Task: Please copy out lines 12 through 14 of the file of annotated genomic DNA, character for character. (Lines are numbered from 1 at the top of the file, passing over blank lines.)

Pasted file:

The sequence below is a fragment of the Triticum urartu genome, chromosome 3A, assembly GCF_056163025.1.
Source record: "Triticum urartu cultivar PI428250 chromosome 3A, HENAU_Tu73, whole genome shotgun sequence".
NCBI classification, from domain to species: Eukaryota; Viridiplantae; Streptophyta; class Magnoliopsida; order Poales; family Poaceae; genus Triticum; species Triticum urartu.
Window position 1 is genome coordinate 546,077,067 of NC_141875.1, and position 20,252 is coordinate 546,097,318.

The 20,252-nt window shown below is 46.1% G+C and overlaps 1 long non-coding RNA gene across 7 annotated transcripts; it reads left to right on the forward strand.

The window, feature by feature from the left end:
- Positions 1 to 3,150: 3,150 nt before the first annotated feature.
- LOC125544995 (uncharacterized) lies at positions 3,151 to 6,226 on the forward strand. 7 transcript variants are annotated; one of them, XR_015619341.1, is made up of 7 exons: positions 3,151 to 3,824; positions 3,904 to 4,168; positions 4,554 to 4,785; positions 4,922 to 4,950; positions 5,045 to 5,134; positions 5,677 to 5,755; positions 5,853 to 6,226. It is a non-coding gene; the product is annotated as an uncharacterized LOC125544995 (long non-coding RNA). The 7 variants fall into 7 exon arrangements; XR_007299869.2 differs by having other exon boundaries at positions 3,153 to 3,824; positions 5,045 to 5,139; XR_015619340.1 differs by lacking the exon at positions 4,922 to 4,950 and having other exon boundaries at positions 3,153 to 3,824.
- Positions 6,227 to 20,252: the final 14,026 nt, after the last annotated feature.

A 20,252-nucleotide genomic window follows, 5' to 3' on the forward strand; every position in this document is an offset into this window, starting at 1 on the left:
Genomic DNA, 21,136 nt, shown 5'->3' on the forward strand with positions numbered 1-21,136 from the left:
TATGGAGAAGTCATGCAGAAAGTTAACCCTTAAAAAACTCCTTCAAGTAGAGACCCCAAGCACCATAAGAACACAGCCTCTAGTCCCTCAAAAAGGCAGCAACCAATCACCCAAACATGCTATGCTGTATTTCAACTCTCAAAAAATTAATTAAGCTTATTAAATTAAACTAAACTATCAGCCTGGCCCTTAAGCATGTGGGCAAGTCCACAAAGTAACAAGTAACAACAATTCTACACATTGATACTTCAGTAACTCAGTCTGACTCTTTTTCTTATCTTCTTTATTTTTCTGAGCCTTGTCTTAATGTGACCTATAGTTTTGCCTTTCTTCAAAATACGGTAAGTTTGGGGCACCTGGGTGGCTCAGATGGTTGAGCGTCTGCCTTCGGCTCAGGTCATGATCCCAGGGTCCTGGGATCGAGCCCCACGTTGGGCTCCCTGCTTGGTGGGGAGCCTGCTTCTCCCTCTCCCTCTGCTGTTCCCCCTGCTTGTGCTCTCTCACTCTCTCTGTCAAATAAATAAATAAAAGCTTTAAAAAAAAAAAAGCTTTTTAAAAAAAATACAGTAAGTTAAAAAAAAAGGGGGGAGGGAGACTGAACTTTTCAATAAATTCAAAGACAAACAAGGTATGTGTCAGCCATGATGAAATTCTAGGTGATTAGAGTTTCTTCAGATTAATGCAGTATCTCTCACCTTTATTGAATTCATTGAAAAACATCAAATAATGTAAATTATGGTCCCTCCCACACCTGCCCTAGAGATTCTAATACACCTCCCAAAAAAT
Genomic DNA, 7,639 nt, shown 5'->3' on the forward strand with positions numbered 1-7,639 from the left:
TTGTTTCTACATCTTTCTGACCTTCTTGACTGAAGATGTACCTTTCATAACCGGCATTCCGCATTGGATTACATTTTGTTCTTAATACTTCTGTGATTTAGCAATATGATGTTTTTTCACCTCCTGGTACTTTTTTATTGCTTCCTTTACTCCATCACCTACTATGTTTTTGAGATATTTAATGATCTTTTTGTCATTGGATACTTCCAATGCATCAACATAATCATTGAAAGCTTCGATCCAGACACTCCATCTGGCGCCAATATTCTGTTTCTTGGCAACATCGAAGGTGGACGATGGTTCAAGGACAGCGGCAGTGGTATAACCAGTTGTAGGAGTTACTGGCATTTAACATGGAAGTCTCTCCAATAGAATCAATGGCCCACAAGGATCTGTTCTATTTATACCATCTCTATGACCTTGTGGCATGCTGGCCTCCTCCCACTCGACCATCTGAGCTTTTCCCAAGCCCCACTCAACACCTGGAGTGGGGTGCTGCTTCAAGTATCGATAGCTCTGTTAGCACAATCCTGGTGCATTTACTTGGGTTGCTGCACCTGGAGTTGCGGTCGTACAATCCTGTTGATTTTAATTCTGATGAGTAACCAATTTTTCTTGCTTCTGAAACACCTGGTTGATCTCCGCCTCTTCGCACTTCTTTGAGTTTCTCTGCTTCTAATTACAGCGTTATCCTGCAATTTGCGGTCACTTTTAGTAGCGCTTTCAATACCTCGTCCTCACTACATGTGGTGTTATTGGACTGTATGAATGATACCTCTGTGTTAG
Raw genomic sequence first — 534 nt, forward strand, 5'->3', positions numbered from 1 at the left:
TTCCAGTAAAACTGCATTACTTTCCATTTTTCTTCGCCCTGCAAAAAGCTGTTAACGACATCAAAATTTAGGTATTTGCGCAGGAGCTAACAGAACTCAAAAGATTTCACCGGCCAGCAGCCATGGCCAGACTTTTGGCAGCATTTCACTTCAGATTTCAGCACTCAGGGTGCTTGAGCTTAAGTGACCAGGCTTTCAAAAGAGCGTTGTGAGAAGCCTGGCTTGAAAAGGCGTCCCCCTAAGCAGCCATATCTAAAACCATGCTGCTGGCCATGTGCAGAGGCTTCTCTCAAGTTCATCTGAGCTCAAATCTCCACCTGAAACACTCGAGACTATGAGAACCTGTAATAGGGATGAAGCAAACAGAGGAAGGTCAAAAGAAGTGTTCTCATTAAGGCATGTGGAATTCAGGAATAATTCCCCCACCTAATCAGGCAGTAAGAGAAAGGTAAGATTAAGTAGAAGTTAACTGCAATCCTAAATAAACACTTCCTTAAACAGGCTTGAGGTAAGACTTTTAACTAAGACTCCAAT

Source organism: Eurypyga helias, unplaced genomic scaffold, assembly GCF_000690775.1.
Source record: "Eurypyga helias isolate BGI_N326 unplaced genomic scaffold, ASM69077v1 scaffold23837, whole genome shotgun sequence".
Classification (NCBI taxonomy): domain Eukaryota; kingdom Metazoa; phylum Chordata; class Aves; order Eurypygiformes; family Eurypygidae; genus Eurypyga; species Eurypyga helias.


TATGGAGAAGTCATGCAGAAAGTTAACCCTTAAAAAACTCCTTCAAGTAGAGACCCCAAGCACCATAAGAACACAGCCTCTAGTCCCTCAAAAAGGCAGCAACCAATCACCCAAACATGCTATGCTGTATTTCAACTCTCAAAAAATTAATTAAGCTTATTAAATTAAACTAAACTATCAGCCTGGCCCTTAAGCATGTGGGCAAGTCCACAAAGTAACAAGTAACAACAATTCTACACATTGATACTTCAGTAACTCAGTCTGACTCTTTTTCTTATCTTCTTTATTTTTCTGAGCCTTGTCTTAATGTGACCTATAGTTTTGCCTTTCTTCAAAATACGGTAAGTTTGGGGCACCTGGGTGGCTCAGATGGTTGAGCGTCTGCCTTCGGCTCAGGTCATGATCCCAGGGTCCTGGGATCGAGCCCCACGTTGGGCTCCCTGCTTGGTGGGGAGCCTGCTTCTCCCTCTCCCTCTGCTGTTCCCCCTGCTTGTGCTCTCTCACTCTCTCTGTCAAATAAATAAATAAAAGCTTTAAAAAAAAAAAAGCTTTTTAAAAAAAATACAGTAAGTTAAAAAAAAAGGGGGGAGGGAGACTGAACTTTTCAATAAATTCAAAGACAAACAAGGTATGTGTCAGCCATGATGAAATTCTAGGTGATTAGAGTTTCTTCAGATTAATGCAGTATCTCTCACCTTTATTGAATTCATTGAAAAACATCAAATAATGTAAATTATGGTCCCTCCCACACCTGCCCTAGAGATTCTAATACACCTCCCAAAAAAT
Genomic DNA, 7,639 nt, shown 5'->3' on the forward strand with positions numbered 1-7,639 from the left:
TTGTTTCTACATCTTTCTGACCTTCTTGACTGAAGATGTACCTTTCATAACCGGCATTCCGCATTGGATTACATTTTGTTCTTAATACTTCTGTGATTTAGCAATATGATGTTTTTTCACCTCCTGGTACTTTTTTATTGCTTCCTTTACTCCATCACCTACTATGTTTTTGAGATATTTAATGATCTTTTTGTCATTGGATACTTCCAATGCATCAACATAATCATTGAAAGCTTCGATCCAGACACTCCATCTGGCGCCAATATTCTGTTTCTTGGCAACATCGAAGGTGGACGATGGTTCAAGGACAGCGGCAGTGGTATAACCAGTTGTAGGAGTTACTGGCATTTAACATGGAAGTCTCTCCAATAGAATCAATGGCCCACAAGGATCTGTTCTATTTATACCATCTCTATGACCTTGTGGCATGCTGGCCTCCTCCCACTCGACCATCTGAGCTTTTCCCAAGCCCCACTCAACACCTGGAGTGGGGTGCTGCTTCAAGTATCGATAGCTCTGTTAGCACAATCCTGGTGCATTTACTTGGGTTGCTGCACCTGGAGTTGCGGTCGTACAATCCTGTTGATTTTAATTCTGATGAGTAACCAATTTTTCTTGCTTCTGAAACACCTGGTTGATCTCCGCCTCTTCGCACTTCTTTGAGTTTCTCTGCTTCTAATTACAGCGTTATCCTGCAATTTGCGGTCACTTTTAGTAGCGCTTTCAATACCTCGTCCTCACTACATGTGGTGTTATTGGACTGTATGAATGATACCTCTGTGTTAG